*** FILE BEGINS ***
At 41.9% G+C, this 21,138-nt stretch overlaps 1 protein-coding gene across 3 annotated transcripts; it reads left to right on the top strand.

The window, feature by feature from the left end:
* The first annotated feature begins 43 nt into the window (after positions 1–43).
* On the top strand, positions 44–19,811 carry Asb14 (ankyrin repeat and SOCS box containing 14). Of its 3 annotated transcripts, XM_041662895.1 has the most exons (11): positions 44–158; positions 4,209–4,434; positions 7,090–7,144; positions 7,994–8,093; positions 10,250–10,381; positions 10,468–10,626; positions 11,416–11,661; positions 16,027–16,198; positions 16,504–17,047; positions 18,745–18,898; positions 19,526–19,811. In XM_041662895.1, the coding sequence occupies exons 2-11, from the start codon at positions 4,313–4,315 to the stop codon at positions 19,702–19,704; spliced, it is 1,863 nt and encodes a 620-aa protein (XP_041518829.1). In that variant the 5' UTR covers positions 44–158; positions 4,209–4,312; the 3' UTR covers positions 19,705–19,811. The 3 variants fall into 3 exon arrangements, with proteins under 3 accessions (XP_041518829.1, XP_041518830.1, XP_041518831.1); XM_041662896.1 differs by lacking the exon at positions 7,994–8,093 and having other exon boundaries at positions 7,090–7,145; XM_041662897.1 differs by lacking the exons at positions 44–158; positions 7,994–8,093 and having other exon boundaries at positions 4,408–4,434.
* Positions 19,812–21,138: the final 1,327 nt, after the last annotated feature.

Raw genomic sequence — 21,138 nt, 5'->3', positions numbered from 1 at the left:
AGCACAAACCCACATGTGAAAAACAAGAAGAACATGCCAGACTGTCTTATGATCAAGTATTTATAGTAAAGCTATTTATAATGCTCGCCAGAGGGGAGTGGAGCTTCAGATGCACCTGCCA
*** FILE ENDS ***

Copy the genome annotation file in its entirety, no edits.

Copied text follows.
At 41.9% G+C, this 21,138-nt stretch overlaps 1 protein-coding gene across 3 annotated transcripts; it reads left to right on the top strand.

The window, feature by feature from the left end:
* The first annotated feature begins 43 nt into the window (after positions 1–43).
* On the top strand, positions 44–19,811 carry Asb14 (ankyrin repeat and SOCS box containing 14). Of its 3 annotated transcripts, XM_041662895.1 has the most exons (11): positions 44–158; positions 4,209–4,434; positions 7,090–7,144; positions 7,994–8,093; positions 10,250–10,381; positions 10,468–10,626; positions 11,416–11,661; positions 16,027–16,198; positions 16,504–17,047; positions 18,745–18,898; positions 19,526–19,811. In XM_041662895.1, the coding sequence occupies exons 2-11, from the start codon at positions 4,313–4,315 to the stop codon at positions 19,702–19,704; spliced, it is 1,863 nt and encodes a 620-aa protein (XP_041518829.1). In that variant the 5' UTR covers positions 44–158; positions 4,209–4,312; the 3' UTR covers positions 19,705–19,811. The 3 variants fall into 3 exon arrangements, with proteins under 3 accessions (XP_041518829.1, XP_041518830.1, XP_041518831.1); XM_041662896.1 differs by lacking the exon at positions 7,994–8,093 and having other exon boundaries at positions 7,090–7,145; XM_041662897.1 differs by lacking the exons at positions 44–158; positions 7,994–8,093 and having other exon boundaries at positions 4,408–4,434.
* Positions 19,812–21,138: the final 1,327 nt, after the last annotated feature.

Raw genomic sequence — 21,138 nt, 5'->3', positions numbered from 1 at the left:
AGCACAAACCCACATGTGAAAAACAAGAAGAACATGCCAGACTGTCTTATGATCAAGTATTTATAGTAAAGCTATTTATAATGCTCGCCAGAGGGGAGTGGAGCTTCAGATGCACCTGCCA